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Illegitimate pairing of the X and Y chromosomes in Sxr mice

Published online by Cambridge University Press:  14 April 2009

B. M. Cattanach*
Affiliation:
M.R.C. Radiobiology Unit, Chiltan, Didcot, Oxon OX11 ORD
C. Rasberry
Affiliation:
M.R.C. Radiobiology Unit, Chiltan, Didcot, Oxon OX11 ORD
M. D. Burtenshaw
Affiliation:
Sir William Dunn School of Pathology, University of Oxford, South Parks Road, Oxford OX1 3RE
E. P. Evans
Affiliation:
Sir William Dunn School of Pathology, University of Oxford, South Parks Road, Oxford OX1 3RE
*
Corresponding author.

Summary

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X/Y male mice carrying the sex reversal factor, Sxr, on their Y chromosomes typically produce 4 classes of progeny (recombinant X/X Sxr ♂♂ and X/Y non-Sxr ♂♂, and non-recombinant X/X ♀♀ and X/Y Sxr ♂♂) in equal frequencies, these deriving from obligatory crossing over between the chromatids of the X and Y during meiosis. Here we show that X/Y males that, exceptionally, carry Sxr on their X chromosome, rather than their Y, produce fewer recombinants than expected. Cytological studies confirmed that X-Y univalence is frequent (58%) at diakinesis as in X/Y Sxr males, but among those cells with X-Y bivalents only 38% showed normal X-Y pseudo-autosomal pairing. The majority of such cells (62%) instead showed an illegitimate pairing between the short arms of the Y and the Sxr region located at the distal end of the X, and this can be understood in terms of the known homology between the testis-determining region of the Y short arm and that of the Sxr region. This pairing was sufficiently tenacious to suggest that crossing over took place between the 2 regions, and misalignment and unequal exchange were suggested by indications of bivalent asymmetry. Metaphase II cells deriving from meiosis I divisions in which the normal X-Y exchange had not occurred were also found. The cytological data are therefore consistent with the breeding results and suggest that normal pseudo-autosomal pairing and crossing over is not a prerequisite for functional germ cell formation. The data support the concept that Y short arm-Sxr pairing and crossing over may be the mechanism responsible for the occurrence of the Sxr variants reported in the literature.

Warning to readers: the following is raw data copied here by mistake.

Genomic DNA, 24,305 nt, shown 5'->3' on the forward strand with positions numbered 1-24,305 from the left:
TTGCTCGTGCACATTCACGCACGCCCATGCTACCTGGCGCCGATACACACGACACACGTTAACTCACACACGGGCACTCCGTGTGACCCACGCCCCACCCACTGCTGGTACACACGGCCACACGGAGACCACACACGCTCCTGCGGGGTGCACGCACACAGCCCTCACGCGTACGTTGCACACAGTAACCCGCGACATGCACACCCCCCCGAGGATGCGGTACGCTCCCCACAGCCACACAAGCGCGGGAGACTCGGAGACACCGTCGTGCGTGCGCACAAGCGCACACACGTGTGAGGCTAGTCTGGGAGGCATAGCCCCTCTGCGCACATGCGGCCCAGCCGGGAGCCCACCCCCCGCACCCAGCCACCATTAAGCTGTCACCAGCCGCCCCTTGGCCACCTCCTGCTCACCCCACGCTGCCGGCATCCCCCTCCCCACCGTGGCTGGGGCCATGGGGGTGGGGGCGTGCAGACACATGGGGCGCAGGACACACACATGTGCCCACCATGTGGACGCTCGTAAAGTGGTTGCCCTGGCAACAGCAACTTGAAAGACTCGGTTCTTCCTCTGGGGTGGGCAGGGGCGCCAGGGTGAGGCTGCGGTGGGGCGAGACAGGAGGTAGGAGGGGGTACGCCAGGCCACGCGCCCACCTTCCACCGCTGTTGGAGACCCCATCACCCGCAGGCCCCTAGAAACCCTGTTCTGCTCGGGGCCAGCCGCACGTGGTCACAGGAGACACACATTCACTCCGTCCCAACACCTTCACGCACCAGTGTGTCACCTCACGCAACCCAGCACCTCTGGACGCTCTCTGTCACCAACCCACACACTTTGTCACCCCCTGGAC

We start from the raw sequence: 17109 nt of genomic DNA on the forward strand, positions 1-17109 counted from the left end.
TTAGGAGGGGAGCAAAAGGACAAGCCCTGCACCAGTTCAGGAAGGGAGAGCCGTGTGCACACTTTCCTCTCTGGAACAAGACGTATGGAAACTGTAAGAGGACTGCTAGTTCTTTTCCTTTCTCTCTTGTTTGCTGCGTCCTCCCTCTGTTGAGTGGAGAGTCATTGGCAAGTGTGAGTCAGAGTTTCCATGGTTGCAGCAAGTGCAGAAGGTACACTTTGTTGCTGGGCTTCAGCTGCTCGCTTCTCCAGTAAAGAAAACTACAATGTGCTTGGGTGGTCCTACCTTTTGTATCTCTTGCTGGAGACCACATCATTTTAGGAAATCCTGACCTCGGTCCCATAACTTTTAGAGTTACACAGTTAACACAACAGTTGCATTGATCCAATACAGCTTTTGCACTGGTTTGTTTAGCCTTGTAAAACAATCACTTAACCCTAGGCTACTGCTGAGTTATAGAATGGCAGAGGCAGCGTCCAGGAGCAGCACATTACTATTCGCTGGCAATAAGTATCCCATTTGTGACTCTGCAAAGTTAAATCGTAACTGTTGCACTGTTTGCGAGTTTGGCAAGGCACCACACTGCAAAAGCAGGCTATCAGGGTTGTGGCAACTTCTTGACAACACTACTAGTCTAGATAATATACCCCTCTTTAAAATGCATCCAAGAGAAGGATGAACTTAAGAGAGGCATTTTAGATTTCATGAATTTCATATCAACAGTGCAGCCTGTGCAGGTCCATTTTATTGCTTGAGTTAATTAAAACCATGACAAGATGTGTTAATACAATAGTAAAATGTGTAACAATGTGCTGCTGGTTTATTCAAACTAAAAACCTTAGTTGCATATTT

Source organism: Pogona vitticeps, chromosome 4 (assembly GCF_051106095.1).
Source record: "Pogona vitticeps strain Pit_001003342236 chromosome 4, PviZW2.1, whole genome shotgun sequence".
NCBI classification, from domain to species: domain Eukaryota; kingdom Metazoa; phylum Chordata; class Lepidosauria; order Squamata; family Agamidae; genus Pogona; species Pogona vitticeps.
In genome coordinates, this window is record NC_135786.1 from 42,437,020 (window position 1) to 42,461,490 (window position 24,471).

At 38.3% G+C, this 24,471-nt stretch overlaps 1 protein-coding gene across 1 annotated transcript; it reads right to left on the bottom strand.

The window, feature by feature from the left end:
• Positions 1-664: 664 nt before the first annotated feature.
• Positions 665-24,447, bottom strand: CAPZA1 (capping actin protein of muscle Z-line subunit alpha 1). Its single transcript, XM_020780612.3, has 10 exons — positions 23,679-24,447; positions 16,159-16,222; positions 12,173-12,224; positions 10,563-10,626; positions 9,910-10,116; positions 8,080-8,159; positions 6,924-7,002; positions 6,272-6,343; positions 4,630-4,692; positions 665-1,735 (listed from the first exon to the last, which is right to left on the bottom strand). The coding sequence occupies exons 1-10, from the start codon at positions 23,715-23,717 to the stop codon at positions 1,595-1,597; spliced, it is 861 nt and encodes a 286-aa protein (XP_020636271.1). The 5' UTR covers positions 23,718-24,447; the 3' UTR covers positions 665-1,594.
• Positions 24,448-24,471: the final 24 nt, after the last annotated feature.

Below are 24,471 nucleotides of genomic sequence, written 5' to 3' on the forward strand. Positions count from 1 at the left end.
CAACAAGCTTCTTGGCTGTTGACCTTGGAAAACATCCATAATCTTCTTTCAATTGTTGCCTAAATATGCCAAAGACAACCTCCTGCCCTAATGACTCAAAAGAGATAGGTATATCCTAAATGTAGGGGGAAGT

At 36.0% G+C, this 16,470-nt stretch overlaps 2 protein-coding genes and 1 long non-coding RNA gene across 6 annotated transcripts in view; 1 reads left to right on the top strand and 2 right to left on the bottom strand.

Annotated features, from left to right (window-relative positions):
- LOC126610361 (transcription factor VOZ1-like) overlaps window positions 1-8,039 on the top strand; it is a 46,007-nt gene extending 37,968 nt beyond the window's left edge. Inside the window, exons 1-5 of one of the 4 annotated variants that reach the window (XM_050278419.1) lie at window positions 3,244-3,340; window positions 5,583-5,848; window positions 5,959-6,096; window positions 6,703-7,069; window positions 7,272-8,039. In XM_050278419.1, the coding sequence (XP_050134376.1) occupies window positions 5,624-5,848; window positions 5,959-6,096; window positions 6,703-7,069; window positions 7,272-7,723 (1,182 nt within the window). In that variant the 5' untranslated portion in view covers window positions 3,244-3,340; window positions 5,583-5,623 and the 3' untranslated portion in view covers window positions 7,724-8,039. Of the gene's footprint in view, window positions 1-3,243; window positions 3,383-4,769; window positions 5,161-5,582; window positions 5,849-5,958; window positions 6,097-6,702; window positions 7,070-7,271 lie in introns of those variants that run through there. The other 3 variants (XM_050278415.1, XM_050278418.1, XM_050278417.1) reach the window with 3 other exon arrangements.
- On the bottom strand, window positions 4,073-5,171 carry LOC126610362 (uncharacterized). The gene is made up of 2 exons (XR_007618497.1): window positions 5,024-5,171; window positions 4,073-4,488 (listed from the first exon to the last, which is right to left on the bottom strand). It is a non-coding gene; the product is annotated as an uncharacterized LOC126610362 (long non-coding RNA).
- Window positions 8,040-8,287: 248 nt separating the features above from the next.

Type
Research Article
Copyright
Copyright © Cambridge University Press 1990

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